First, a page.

A lot of web-based applications put the interaction links in the "pane" of the content, in the right hand top side. I'd like to think the reasoning behind this is a combination between the F-pattern we read in and the nature of interaction with websites.
The f-pattern stems from the way we skim pages. Since interacting with content is often a secondary action (primary being its digestion) the right hand side makes a lot of sense. It's still near the top of the page (easy to find/easily accessible without scrolling) but it's not important enough to be the first thing they see.
Generally, desktop applications would be all about creating. That's why all intereaction links (including printing) would be anywhere at the top of the page, starting at the very left. The position of the "print" button could on the very left (old versions of MS Word are a good example of this) since printing is (or arguable "used to be") the main way of spreading/digesting the content you've just created.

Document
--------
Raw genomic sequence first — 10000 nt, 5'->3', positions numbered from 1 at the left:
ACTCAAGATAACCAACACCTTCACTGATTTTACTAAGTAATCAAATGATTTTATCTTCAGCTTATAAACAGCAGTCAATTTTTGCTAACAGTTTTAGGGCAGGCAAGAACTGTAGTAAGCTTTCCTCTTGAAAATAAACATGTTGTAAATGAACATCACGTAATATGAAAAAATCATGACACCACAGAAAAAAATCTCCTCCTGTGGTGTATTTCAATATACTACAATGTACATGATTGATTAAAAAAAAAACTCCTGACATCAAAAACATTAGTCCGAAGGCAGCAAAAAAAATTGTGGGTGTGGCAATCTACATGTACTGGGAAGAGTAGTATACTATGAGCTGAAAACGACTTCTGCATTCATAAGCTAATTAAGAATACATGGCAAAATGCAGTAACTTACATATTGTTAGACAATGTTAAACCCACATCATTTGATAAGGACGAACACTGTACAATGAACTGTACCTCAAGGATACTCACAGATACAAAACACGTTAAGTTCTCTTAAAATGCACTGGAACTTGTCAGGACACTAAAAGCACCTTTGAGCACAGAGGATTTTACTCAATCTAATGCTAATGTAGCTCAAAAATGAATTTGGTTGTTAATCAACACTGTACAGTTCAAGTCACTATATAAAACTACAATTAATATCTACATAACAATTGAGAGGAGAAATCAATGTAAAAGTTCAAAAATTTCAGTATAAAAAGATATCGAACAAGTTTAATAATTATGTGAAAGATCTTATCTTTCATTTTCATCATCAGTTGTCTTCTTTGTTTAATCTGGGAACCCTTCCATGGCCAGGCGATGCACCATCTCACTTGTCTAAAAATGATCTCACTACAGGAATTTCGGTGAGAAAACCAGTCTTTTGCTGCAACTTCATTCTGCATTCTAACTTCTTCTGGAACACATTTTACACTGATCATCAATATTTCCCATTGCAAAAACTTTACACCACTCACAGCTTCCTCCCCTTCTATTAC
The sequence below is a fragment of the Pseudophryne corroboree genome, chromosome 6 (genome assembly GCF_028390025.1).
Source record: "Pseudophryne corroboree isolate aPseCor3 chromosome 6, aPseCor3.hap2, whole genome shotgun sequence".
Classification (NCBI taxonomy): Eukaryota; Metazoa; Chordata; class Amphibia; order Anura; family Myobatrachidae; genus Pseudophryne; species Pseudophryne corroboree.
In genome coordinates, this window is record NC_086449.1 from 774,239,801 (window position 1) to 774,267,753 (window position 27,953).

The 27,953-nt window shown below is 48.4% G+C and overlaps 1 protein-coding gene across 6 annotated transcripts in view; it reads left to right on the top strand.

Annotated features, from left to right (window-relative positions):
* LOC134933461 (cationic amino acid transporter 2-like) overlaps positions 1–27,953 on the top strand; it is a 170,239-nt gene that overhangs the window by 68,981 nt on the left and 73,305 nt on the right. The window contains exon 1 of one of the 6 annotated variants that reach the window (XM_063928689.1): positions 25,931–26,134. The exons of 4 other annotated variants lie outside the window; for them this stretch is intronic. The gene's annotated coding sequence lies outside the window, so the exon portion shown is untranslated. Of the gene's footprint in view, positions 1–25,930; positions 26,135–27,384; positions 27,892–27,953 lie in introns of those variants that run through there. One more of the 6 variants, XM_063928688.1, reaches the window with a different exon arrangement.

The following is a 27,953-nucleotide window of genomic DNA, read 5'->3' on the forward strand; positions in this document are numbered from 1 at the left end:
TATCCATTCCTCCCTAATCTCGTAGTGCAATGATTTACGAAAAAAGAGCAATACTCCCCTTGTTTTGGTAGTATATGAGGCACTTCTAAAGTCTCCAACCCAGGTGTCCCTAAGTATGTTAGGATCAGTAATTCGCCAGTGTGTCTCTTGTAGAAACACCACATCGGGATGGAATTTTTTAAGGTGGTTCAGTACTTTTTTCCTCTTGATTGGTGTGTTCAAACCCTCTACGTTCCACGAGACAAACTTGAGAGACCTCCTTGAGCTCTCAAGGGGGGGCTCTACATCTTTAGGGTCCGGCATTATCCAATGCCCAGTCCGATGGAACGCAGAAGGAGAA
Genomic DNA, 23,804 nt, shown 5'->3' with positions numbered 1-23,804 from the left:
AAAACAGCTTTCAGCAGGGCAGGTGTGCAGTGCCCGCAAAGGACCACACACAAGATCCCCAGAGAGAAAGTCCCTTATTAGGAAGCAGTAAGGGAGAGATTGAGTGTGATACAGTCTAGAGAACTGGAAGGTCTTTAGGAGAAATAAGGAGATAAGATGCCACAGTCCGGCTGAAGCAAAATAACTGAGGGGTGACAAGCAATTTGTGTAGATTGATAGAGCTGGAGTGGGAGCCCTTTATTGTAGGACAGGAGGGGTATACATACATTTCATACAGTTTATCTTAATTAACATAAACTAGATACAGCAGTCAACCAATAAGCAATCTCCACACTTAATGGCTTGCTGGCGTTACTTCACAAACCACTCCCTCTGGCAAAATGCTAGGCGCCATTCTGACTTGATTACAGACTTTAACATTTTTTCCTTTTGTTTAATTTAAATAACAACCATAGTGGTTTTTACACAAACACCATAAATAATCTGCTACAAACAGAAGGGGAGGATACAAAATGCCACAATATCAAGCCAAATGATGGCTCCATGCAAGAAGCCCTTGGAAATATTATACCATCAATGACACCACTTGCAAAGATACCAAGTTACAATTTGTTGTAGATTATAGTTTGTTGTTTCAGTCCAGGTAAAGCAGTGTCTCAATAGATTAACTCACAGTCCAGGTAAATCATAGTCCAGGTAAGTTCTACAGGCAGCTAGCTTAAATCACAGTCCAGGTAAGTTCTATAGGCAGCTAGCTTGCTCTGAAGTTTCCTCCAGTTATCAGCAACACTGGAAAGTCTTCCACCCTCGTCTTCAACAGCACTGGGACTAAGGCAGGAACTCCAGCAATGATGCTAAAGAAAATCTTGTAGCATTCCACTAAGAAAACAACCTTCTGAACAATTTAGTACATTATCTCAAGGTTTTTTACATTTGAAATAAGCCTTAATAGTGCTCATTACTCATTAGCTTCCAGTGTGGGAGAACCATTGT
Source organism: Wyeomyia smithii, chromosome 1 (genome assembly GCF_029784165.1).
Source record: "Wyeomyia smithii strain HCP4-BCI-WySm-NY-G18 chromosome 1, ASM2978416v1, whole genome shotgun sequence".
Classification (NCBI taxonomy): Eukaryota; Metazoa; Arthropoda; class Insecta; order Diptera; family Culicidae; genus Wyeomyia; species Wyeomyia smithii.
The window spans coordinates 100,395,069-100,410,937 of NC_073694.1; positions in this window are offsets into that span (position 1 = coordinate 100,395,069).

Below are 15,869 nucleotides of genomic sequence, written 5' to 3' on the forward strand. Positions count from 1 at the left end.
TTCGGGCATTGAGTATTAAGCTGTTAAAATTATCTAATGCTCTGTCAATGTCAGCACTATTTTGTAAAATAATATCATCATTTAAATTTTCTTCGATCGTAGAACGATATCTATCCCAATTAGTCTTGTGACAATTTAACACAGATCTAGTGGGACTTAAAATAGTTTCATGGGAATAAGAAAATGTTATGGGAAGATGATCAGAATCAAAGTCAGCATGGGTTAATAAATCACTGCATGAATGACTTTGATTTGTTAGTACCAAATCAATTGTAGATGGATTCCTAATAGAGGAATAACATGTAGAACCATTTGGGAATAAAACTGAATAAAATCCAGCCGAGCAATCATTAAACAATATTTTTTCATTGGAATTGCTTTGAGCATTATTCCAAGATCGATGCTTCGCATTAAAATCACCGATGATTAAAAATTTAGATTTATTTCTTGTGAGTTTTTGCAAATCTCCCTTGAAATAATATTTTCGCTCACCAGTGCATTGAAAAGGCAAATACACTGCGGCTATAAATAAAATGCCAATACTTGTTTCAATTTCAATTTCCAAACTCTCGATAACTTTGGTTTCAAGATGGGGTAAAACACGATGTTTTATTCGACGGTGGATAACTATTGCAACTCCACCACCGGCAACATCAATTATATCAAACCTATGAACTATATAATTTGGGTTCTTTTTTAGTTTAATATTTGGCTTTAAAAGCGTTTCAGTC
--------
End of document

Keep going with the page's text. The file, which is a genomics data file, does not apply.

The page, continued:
So taking the above into account, and assuming you're building a web-based application built to consume content, and printing is the secondary (though possibly often-used) option, here's an example image.
Take the image above, and imagine these two cases:
Case 1: A website
1 a main menu,
2 a secondary menu,
3 the content area.
For admins, the red area would be where you'd put links or icons representing "edit", "delete" or any other interaction.
Case 2: A forum post
1 would be the title,
2 a side area with an avatar, post count etc,
3 the actual post.
In this case, it would be where "quote", "edit", "report" and the like would be.
You could see all those gray areas as window panes, where the top and left hand sides hold navigational stuff, and the right hand side holds the slightly "heavier" interaction tools of each pane.
As for icons, depending on how you're serving the printed reports, I'd go with a printer icon, or perhaps a pdf icon.